Office: LA 156
Associate Professor, Liberal Studies Program (Religious Studies)
Nathaniel Levtow writes and teaches about the history, literature, and religions of the ancient world. His research focuses on ancient West Asian and Mediterranean religions. His 2008 book, Images of Others: Iconic Politics in Ancient Israel, examines the political aspects of iconoclasm in the Bible and Mesopotamia. His current research investigates the production and destruction of scrolls and inscriptions in antiquity. Dr. Levtow integrates the study of biblical literature with the cultural history of the ancient world and with modern theoretical approaches to the study of religion.
Tues 8:15 - 9:15; Thur 11:30 am - 1:30 pm & by appointment
Field Of Study:
Religion, ancient studies
Research areas: ancient religions.
Current research interests: text destruction and iconoclasm; social and cognitive theories of religion
Teaching areas: religion, biblical studies, ancient studies.
- RLST 205 (Introduction to New Testament Studies)
- RLST 391 (Religion and Violence in the Bible and the Ancient World)
Ph.D., Brown University; M.T.S., Harvard Divinity School; B.A., Middlebury College
Society of Biblical Literature, American Schools of Oriental Research, American Academy of Religion, European Association of Biblical Studies.
Nathaniel Levtow received a National Endowment for the Humanities Summer Stipend for archaeological research in Jerusalem and Paris in 2013. He was an Educational and Cultural Affairs Fellow at the W.F. Albright Institute of Archaeological Research in 2011 and 2001-2002. Before joining the UM faculty in 2006, he was a research fellow at the Institute for Advanced Studies in the Humanities at the University of Edinburgh. In 2011 he received the University of Montana's Cox Educational Excellence Award for Teaching. He is the recipient of a Berlin Prize from the American Academy in Berlin (spring 2015) and will hold a National Endowment for the Humanities Fellowship in 2015-2016.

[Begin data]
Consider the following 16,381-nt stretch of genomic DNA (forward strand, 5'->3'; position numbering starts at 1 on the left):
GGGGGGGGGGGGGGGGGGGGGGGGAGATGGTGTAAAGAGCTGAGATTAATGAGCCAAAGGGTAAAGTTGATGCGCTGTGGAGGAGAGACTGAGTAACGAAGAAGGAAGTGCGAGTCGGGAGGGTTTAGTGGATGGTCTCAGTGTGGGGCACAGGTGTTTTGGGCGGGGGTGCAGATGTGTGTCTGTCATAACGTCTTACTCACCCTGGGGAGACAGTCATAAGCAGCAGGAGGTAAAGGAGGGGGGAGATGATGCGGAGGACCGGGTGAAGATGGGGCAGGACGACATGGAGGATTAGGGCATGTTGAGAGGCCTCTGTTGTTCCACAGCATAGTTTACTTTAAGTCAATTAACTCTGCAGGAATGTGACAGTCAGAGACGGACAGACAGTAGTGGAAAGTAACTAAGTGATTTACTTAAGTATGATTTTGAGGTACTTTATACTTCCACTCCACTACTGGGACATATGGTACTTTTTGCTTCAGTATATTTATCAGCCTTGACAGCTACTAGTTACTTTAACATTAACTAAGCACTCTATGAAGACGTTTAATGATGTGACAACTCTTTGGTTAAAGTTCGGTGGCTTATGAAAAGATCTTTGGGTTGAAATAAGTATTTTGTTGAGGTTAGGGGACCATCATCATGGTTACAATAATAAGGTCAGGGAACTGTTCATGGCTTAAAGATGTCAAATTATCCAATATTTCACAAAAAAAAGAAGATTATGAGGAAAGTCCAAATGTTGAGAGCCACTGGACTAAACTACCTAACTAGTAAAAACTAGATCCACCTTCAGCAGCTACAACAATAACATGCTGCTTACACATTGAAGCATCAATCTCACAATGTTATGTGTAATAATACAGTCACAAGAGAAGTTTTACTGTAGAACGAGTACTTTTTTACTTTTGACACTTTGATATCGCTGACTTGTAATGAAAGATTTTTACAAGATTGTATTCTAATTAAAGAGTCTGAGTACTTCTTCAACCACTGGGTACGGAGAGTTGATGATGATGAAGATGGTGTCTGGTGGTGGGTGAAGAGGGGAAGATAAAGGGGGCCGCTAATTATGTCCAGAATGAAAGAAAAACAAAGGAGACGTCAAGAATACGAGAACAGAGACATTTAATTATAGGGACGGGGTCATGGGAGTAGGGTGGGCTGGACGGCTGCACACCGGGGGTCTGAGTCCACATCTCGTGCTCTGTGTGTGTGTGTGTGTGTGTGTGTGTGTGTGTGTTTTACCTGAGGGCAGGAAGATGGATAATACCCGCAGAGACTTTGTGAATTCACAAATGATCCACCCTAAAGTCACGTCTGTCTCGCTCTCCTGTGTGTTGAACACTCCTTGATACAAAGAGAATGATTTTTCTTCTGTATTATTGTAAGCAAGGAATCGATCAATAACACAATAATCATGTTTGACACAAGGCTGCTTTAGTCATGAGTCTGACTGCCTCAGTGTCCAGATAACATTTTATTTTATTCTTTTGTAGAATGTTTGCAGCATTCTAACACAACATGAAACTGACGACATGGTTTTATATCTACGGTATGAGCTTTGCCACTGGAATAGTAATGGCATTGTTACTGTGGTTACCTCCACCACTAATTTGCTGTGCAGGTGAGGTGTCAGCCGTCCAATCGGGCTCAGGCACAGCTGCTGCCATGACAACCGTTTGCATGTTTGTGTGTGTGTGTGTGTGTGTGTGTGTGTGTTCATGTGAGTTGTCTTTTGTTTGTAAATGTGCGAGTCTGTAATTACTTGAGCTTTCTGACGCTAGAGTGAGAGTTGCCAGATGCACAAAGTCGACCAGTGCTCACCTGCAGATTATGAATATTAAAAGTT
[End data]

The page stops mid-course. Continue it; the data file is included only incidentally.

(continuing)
“Monumental Inscriptions and the Ritual Representation of War.” In Warfare, Ritual, and Symbol in Biblical and Modern Contexts. Edited by B. Kelle, F. R. Ames and J. Wright. Ancient Israel and Its Literature. Society of Biblical Literature (forthcoming 2014).
“Artifact Burial in the Ancient Near East.” Pages 141-51 in The One Who Sows Bountifully: Essays in Honor of Stanley K. Stowers. Edited by C. J. Hodge, S. M. Olyan, D. Ullucci and E. Wasserman. Brown Judaic Studies. Atlanta: Society of Biblical Literature (2013)
“Text Destruction and Iconoclasm in the Hebrew Bible and the Ancient Near East.” Pages 311–62 in Iconoclasm and Text Destruction in the Ancient Near East and Beyond. Edited by Natalie N. May. Oriental Institute Seminars 8. Chicago: Oriental Institute of the University of Chicago (2012). http://oi.uchicago.edu/research/pubs/catalog/ois/ois8.html
“Text Production and Destruction in Ancient Israel: Ritual and Political Dimensions.” Pages 111–39 in Social Theory and the Study of Israelite Religion: Essays in Retrospect and Prospect. Edited by S. M. Olyan. Society of Biblical Literature Resources for Biblical Study. Leiden: Brill, 2012.
Images of Others: Iconic Politics in Ancient Israel. Biblical and Judaic Studies from the University of California, San Diego 11. Winona Lake, IN: Eisenbrauns, 2008. http://www.eisenbrauns.com/item/LEVIMAGES
Entries on “Abraham,” “Judah,” Jehoahaz,” and “Manna” ” in The Routledge Dictionary of Ancient Mediterranean Religions. Edited by E. Orlin. New York: Rutledge (forthcoming).